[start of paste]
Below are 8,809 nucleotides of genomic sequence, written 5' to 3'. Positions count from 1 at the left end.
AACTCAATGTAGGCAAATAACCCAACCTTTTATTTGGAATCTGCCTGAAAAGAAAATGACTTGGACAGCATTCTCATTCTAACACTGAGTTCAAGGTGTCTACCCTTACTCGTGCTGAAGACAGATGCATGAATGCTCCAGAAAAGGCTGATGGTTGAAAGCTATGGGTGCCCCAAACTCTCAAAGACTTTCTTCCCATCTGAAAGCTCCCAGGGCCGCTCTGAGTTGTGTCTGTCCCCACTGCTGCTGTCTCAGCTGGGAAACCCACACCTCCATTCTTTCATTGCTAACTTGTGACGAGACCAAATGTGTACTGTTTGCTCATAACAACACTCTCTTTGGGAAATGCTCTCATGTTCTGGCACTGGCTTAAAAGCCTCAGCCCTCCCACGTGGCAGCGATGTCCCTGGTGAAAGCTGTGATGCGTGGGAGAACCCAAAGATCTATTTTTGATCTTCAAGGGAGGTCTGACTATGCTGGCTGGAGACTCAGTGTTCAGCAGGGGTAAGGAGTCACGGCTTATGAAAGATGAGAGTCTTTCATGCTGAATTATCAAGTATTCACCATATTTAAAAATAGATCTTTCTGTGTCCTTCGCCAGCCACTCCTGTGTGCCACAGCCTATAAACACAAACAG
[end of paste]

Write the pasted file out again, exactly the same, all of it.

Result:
Below are 8,809 nucleotides of genomic sequence, written 5' to 3'. Positions count from 1 at the left end.
AACTCAATGTAGGCAAATAACCCAACCTTTTATTTGGAATCTGCCTGAAAAGAAAATGACTTGGACAGCATTCTCATTCTAACACTGAGTTCAAGGTGTCTACCCTTACTCGTGCTGAAGACAGATGCATGAATGCTCCAGAAAAGGCTGATGGTTGAAAGCTATGGGTGCCCCAAACTCTCAAAGACTTTCTTCCCATCTGAAAGCTCCCAGGGCCGCTCTGAGTTGTGTCTGTCCCCACTGCTGCTGTCTCAGCTGGGAAACCCACACCTCCATTCTTTCATTGCTAACTTGTGACGAGACCAAATGTGTACTGTTTGCTCATAACAACACTCTCTTTGGGAAATGCTCTCATGTTCTGGCACTGGCTTAAAAGCCTCAGCCCTCCCACGTGGCAGCGATGTCCCTGGTGAAAGCTGTGATGCGTGGGAGAACCCAAAGATCTATTTTTGATCTTCAAGGGAGGTCTGACTATGCTGGCTGGAGACTCAGTGTTCAGCAGGGGTAAGGAGTCACGGCTTATGAAAGATGAGAGTCTTTCATGCTGAATTATCAAGTATTCACCATATTTAAAAATAGATCTTTCTGTGTCCTTCGCCAGCCACTCCTGTGTGCCACAGCCTATAAACACAAACAG